Fig. 5. Mean regressions of inter-AT intervals against time for winners and losers of fights. The difference between the slopes is significant, p<o.os. Winners, y = 356 —0.37X, losers, y = 684 —0.9OX.

---------- 9-9---------- 9 ---------------------------------<J—o ------3-3-3 • 9 9—95 90 105 !2(


-tt' a

O Quiver 9 Tail Beat

V Fin Clamp Altack (~JL—


Jaw Lock
Full Display

Fig. 6a. Diagrammatic representation of a complete fight. W: winner, L: loser.

w a-o 600

----- g --- j

W — • ------- •-* --------- »900 915 930

Fig. 6b. As for 6a, but a longer fight with samples of the first, 6th, nth, 16th and last minutes. See text for a further description.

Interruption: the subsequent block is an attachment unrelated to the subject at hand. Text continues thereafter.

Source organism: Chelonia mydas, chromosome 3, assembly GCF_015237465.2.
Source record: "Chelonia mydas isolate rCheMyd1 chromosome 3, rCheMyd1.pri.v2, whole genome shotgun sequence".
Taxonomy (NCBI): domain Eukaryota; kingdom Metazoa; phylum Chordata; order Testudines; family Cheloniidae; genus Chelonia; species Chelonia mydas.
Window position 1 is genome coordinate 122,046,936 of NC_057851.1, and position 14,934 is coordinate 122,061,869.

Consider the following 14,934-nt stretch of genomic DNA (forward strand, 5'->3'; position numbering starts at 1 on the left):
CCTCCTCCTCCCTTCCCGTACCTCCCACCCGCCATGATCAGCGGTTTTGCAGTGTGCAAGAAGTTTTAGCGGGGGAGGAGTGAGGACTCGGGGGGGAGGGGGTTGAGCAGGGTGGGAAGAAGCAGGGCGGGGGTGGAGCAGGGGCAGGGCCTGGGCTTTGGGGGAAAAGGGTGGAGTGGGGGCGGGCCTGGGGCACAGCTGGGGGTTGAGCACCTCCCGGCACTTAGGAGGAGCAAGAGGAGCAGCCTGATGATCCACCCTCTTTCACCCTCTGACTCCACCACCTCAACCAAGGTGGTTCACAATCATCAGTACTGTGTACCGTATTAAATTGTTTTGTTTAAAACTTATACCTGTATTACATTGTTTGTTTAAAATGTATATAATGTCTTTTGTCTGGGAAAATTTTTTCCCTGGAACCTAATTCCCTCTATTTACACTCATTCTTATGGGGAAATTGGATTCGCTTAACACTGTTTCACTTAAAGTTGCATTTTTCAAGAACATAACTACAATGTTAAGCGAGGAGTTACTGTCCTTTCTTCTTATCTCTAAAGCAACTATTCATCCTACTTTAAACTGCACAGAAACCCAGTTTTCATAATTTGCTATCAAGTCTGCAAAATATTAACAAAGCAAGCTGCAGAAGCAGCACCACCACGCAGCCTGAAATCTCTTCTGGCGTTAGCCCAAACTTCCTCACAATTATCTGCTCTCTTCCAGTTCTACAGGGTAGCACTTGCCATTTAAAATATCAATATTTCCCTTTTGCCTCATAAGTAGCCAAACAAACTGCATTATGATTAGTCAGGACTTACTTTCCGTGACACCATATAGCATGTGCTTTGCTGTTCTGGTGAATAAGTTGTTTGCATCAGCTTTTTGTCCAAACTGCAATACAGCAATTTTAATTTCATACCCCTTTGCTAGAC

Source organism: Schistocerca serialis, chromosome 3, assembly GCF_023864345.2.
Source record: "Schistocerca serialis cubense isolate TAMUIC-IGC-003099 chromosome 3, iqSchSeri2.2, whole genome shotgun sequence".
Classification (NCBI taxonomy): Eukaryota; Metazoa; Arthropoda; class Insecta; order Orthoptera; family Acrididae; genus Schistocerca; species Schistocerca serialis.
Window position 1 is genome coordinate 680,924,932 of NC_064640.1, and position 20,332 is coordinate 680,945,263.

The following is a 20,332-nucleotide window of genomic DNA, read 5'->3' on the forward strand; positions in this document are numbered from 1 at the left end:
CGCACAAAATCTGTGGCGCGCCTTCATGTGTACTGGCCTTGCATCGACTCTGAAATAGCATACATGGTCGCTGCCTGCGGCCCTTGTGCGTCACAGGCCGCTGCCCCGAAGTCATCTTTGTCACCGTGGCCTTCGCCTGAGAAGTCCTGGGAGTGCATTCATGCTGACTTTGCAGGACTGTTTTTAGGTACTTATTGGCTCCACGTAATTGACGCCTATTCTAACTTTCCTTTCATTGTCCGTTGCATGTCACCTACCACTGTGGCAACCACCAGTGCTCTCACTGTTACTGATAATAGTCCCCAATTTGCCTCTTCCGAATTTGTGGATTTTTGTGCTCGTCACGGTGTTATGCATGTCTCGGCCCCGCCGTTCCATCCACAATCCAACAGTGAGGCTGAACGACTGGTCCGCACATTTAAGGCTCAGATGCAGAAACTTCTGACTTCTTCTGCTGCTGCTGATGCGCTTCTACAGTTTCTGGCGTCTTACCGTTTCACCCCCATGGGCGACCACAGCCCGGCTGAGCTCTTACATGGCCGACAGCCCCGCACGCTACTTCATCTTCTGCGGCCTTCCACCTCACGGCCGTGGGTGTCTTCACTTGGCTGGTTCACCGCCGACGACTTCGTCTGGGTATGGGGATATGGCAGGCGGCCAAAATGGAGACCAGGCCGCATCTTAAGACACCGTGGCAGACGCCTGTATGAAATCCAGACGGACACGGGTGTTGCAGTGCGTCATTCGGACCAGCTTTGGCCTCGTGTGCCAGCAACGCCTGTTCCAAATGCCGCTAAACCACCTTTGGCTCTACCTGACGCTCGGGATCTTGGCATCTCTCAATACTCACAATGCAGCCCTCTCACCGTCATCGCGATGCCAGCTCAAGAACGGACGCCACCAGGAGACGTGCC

minute samples are given for the longer, twenty-five minute one. The following points are clearly illustrated: the increasing tempo of the behaviour, the progression from QQ through TB to AT, initial alternation of behaviour followed by synchrony and the final FC of the losing fish which terminates the encounter. In neither of these fights was FC found at the beginning. The synchrony illustrated in these figures, particularly for AT, is almost certainly not perfect and 'both AT and TB are probably initiated by one fish closely followed by the other. Our method of recording does not, unfortunately, enable us to record this. Many of the fights observed are prolonged (up to 30 minutes) and during this period the combatants do not apparently respond to major disturbances in their environment and this is clearly inadaptive where there are possible predators. It has previously been suggested that fights need to be long to enable physiological changes to occur which would consolidate the relative status of the individual fish (EWING & EVANS, 1973). We can now provide an alternative and more attractive hypothesis. Winning aggressive encounters usually confers selective advantages; territory, a mate or a food source. Unfortunately almost nothing is known about the behavioural ecology of Aphyosemion species but, under aquarium conditions, it can easily be demonstrated that dominant males are more successful in mating than subordinates (E WING, unpublished). Long fights constitute an adaptive strategy only if the fish which start at an initial disadvantage due to a lower level of aggression have some chance of winning. Examining the data from the first quarters of fights we find that out of ten fights in which AT occurred during this period, in one fight the animal which had a lower frequency of AT finally won and, in the remaining eleven fights, two animals showing lower QQ frequency won. These three fights were in no other way outstanding and were of approximately average length. Thus in 3/21 fights the outcome was against statistical expectation. The positive feedback between individuals effectively minimises any chance differences in initial levels of aggressive motivation and possibly helps to ensure that the fittest individual will win. If the benefits of winning are sufficiently great it is of advantage to a potential loser to continue fighting as long as possible and this will result in extended fights. DISCUSSION Control theory has been used frequently in physiology and, to a lesser extent, in behaviour. Models so produced have normally been concerned with negative feedback, a concept particularly useful in describing the maintenance of steady state systems and regulatory mechanisms. Examples are the